Extinct dodo bird skeleton sold for $430,000 at auction

Most people are familiar with word dodo—a term used for stupid or silly person. But this slang word is derived from a flightless bird with heavy body, large head, and curved bill which had its last existence almost three centuries ago. However, the unfortunate natural calamities and human brutal practices for hunting led this species extinct.

The extinct bird skeleton was put on for auction at Summers Place, Billingshurst, UK, and got sold for $430,000 to an unnamed collector.

It took approximately 40 years to an enthusiast, who is still unknown, to find and compile the rest of the bones starting from 1970’s; he purchased the major bone specimens from collectors or from auction sale. Accordingly, after realizing that 95% of the skeleton has been put together, he came to a conclusion to sell the scrupulously assembled skeleton, which got the highest bid of $430,000.

A Dodo skeleton
A Dodo skeleton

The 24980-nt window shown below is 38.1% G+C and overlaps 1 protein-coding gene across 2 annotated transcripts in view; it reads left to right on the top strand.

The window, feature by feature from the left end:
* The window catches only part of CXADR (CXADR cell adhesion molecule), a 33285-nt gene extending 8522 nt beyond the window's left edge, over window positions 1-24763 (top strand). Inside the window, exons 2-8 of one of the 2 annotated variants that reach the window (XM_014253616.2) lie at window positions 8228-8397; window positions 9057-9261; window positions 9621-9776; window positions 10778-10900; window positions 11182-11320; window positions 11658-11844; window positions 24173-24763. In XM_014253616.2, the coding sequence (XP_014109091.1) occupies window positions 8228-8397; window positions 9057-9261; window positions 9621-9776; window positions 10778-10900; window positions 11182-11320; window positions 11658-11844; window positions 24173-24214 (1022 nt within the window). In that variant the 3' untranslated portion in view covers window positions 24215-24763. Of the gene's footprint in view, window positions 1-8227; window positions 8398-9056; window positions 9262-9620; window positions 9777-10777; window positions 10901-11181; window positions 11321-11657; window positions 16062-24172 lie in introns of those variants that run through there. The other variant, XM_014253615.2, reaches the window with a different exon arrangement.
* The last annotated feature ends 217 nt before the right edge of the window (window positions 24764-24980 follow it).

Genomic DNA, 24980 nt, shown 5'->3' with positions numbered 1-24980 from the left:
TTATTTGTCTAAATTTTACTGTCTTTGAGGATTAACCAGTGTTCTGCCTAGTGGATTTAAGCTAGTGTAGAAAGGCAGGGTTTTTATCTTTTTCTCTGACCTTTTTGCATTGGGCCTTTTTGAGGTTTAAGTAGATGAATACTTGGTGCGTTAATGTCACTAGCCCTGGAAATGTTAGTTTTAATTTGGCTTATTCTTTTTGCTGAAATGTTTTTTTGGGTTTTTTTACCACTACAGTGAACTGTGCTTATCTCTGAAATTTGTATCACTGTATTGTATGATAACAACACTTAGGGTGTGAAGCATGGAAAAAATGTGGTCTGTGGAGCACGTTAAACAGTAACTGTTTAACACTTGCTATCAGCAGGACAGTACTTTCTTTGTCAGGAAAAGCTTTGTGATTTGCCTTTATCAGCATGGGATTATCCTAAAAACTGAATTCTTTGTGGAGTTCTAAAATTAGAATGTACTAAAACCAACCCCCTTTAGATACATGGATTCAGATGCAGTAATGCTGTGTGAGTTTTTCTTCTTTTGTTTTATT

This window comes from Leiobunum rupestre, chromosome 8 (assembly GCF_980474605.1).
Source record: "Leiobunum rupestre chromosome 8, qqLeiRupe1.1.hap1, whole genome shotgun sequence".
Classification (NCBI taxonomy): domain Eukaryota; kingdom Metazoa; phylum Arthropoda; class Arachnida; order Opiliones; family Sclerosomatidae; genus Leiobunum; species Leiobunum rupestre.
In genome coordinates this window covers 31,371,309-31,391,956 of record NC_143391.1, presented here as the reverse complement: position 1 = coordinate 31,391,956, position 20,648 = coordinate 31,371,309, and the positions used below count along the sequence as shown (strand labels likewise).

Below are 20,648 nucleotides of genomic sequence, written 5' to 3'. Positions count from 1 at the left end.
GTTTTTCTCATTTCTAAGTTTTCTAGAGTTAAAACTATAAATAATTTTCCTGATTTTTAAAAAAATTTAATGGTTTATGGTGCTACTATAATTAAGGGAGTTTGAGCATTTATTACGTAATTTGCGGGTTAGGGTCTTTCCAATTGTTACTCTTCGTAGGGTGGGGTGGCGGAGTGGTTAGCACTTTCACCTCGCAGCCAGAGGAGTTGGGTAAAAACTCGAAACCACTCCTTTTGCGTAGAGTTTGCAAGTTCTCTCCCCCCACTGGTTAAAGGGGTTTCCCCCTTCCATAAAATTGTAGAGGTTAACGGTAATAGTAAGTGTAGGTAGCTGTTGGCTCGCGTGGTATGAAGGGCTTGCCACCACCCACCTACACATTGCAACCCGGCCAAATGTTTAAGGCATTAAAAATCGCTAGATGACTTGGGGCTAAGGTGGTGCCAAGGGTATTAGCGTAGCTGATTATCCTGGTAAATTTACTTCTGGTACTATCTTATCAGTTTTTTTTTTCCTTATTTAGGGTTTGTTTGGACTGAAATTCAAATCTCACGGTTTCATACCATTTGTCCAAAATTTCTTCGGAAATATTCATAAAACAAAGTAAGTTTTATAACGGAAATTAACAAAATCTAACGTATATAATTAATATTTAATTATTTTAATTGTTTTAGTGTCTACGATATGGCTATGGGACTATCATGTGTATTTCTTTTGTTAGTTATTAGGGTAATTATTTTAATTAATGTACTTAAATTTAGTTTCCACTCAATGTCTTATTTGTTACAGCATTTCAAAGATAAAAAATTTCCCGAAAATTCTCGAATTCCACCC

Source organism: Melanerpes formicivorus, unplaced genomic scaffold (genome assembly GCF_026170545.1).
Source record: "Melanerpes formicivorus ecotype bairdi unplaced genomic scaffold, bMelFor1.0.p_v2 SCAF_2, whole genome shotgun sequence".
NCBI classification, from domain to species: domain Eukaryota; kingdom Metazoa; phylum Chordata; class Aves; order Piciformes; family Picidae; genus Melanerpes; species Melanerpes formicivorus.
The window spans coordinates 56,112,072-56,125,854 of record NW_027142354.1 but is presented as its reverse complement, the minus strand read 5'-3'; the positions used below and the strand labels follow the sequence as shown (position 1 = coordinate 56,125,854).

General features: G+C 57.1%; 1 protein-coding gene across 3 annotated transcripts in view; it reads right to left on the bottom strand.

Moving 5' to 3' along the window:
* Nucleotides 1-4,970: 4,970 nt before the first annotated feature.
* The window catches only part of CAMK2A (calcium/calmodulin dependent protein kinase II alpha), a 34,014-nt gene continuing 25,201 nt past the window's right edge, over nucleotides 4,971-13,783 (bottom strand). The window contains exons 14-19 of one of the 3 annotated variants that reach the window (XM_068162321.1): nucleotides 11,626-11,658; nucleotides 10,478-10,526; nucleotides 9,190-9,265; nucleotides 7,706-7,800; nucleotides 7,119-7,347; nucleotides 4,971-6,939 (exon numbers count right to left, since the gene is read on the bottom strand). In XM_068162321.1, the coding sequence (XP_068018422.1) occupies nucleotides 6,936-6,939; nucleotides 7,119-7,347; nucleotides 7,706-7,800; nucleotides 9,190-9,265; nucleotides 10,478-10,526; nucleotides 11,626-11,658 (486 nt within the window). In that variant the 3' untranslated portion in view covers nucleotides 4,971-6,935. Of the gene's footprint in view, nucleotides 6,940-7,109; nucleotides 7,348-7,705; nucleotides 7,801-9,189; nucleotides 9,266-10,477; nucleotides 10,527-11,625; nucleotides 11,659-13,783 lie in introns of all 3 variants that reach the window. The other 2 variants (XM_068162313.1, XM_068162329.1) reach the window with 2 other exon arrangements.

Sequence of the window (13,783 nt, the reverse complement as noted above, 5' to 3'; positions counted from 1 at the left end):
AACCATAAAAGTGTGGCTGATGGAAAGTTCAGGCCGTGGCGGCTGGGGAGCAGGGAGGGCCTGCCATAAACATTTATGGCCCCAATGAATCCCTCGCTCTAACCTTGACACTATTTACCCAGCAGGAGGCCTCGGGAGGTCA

Errol Fuller, natural history curator at Summers Place Auctions, said the masterpiece was an “incredibly uncommon” and “also defines as one the marvelous representation of extinction”.

The spokesperson of the auction said there are merely 12 specimens of the complete skeletons around the globe placed in museums.

But regarding the this latest one, owned by a private collector, a question arises: Where will it be placed, and will it be availed for the public display in the future?

The majority of the bone specimens are discovered in Mauritius, where it was first seen by the Dutch sailors in 1598.

The Mauritian Government has restricted the digging and exports of skeletons, which made the auctioneers or the collectors to conclude that the chances of dodo skeleton for the sale will be reduced.

The Summers Place in the UK sold a long-necked Diplodocus longus dinosaur skeleton to the Denmark Museum for the price $497012 in 2013.

Hence, this finding from the mother earth is a conclusion of rising urbanization of the mankind which has destructive history of disturbing the ecological stability and fossils since many centuries.